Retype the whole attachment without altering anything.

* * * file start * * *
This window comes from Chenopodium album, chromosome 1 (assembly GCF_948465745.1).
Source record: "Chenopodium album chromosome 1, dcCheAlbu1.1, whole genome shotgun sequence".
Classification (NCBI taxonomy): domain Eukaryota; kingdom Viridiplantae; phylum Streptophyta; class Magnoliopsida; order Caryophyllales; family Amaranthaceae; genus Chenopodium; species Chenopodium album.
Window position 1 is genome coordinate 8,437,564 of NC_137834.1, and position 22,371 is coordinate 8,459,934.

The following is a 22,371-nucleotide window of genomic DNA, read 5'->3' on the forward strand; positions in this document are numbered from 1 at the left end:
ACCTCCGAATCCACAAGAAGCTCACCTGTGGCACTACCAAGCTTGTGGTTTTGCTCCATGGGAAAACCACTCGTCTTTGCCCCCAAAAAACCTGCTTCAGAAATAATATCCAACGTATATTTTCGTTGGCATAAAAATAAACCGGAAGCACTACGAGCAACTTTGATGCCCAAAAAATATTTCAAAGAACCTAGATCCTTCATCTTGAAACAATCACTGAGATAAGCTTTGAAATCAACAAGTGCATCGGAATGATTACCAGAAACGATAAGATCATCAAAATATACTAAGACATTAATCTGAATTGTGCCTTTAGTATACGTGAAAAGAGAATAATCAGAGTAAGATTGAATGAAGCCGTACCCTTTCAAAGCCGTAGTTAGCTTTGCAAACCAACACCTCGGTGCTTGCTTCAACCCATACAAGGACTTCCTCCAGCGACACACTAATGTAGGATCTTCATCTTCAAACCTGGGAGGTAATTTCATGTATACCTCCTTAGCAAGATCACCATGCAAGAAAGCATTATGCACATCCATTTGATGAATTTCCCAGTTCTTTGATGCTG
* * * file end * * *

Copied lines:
This window comes from Chenopodium album, chromosome 1 (assembly GCF_948465745.1).
Source record: "Chenopodium album chromosome 1, dcCheAlbu1.1, whole genome shotgun sequence".
Classification (NCBI taxonomy): domain Eukaryota; kingdom Viridiplantae; phylum Streptophyta; class Magnoliopsida; order Caryophyllales; family Amaranthaceae; genus Chenopodium; species Chenopodium album.
Window position 1 is genome coordinate 8,437,564 of NC_137834.1, and position 22,371 is coordinate 8,459,934.

The following is a 22,371-nucleotide window of genomic DNA, read 5'->3' on the forward strand; positions in this document are numbered from 1 at the left end:
ACCTCCGAATCCACAAGAAGCTCACCTGTGGCACTACCAAGCTTGTGGTTTTGCTCCATGGGAAAACCACTCGTCTTTGCCCCCAAAAAACCTGCTTCAGAAATAATATCCAACGTATATTTTCGTTGGCATAAAAATAAACCGGAAGCACTACGAGCAACTTTGATGCCCAAAAAATATTTCAAAGAACCTAGATCCTTCATCTTGAAACAATCACTGAGATAAGCTTTGAAATCAACAAGTGCATCGGAATGATTACCAGAAACGATAAGATCATCAAAATATACTAAGACATTAATCTGAATTGTGCCTTTAGTATACGTGAAAAGAGAATAATCAGAGTAAGATTGAATGAAGCCGTACCCTTTCAAAGCCGTAGTTAGCTTTGCAAACCAACACCTCGGTGCTTGCTTCAACCCATACAAGGACTTCCTCCAGCGACACACTAATGTAGGATCTTCATCTTCAAACCTGGGAGGTAATTTCATGTATACCTCCTTAGCAAGATCACCATGCAAGAAAGCATTATGCACATCCATTTGATGAATTTCCCAGTTCTTTGATGCTG